I sit here at work at 6:30 pm trying to write guidelines for completing our nursing notes. I've been DON for the past 2 monts. One of my nurses hung up on me today because she said she was sick of hearing how we must document for reimbursment as well as to show care provided. She said she's been in homecare for 20 years and knows what she is doing. I have nurses wanting to make 16 visits and all the notes say the same thing. They want the aide in for 16 visits and never want to make a sup visit. Who visits at that rate anymore? I question how many are visits are actually being done. Never is the 485 consulted as a guide for planning visits. The notes generally state the vital signs and a sentence or two saying "taught lasix and told patient not to take it at night" "progress to goals-status quo"; plan for next visit-teach and assess. Just because nursing care is occurring on a ratty old couch does not lessen the requirement for quality care and the accurate documentation of such. I don't understand stand why people don't think this documentation won't come back to haunt them personally. Survey-wise, these notes don't stand alone. RACs will have a field day with us. The notes appear to be a visit between two friends. All of our nurses are contingent so the owner doesn't want anyone to quit. I said you are paying for poor documentation and you will pay back if there is an audit. What is going on with our nursing profession-at the very least-chart to keep you license safe. We are in one of the target cities for fraud and they still aren't impressed. HELP!!! I love homecare and just hate to see what it has become.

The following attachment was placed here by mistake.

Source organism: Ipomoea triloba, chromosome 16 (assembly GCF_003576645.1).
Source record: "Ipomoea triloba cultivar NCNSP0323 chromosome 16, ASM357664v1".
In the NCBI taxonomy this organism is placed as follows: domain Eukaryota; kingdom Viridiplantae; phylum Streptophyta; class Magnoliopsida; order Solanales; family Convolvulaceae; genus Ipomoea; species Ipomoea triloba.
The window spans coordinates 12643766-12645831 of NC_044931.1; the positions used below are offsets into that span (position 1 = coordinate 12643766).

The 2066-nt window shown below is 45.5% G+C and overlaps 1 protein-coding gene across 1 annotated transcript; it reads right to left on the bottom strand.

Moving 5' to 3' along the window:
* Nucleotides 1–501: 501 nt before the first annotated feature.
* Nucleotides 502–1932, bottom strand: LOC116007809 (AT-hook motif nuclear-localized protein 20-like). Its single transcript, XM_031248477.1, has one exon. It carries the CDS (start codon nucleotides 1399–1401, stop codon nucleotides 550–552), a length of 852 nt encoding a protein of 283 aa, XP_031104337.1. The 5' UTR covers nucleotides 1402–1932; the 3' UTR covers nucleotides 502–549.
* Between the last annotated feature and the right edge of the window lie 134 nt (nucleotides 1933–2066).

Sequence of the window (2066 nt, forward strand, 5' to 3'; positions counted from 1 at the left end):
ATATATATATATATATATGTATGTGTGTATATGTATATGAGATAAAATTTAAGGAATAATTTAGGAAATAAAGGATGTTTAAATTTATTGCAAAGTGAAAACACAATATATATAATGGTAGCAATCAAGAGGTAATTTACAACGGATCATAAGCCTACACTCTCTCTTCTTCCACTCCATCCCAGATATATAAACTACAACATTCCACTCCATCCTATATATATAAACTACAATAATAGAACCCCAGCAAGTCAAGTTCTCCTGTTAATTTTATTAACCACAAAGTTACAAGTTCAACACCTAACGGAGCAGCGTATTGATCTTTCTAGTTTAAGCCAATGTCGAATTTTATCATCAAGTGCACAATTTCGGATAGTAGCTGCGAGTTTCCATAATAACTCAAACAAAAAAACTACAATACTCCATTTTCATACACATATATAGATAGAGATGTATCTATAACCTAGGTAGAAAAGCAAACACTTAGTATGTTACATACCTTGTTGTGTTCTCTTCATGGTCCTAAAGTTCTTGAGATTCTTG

13. by   nursetobeoneday
    I'm afraid money won't do the talk here. The nurses simply don't care if they get paid weekly or a few months down the line. They know they'll get their compensation one day down the line. The question I have, are we obligated to pay if paperwork is half done and get submitted a month or two late? Or even just pay partially?
  14. by   caliotter3
    Interesting question for the labor board. My agencies have all withheld the paycheck until they get the documentation. Don't know if any of them have done anything besides complain about late paperwork though. Have never heard of anything of consequence happening, except one time one of the agencies gave the nurses a warning about inappropriate documentation. They got blown off as usual. I went into the office one afternoon and saw a nurse sitting there with a stack of her notes working away at it. Nobody said a word, sour looks and nasty glances with daggers in them were going around the room and I left quickly. Strange thing, I had previously, in good faith, warned that very same nurse and she basically told me to go to you know where.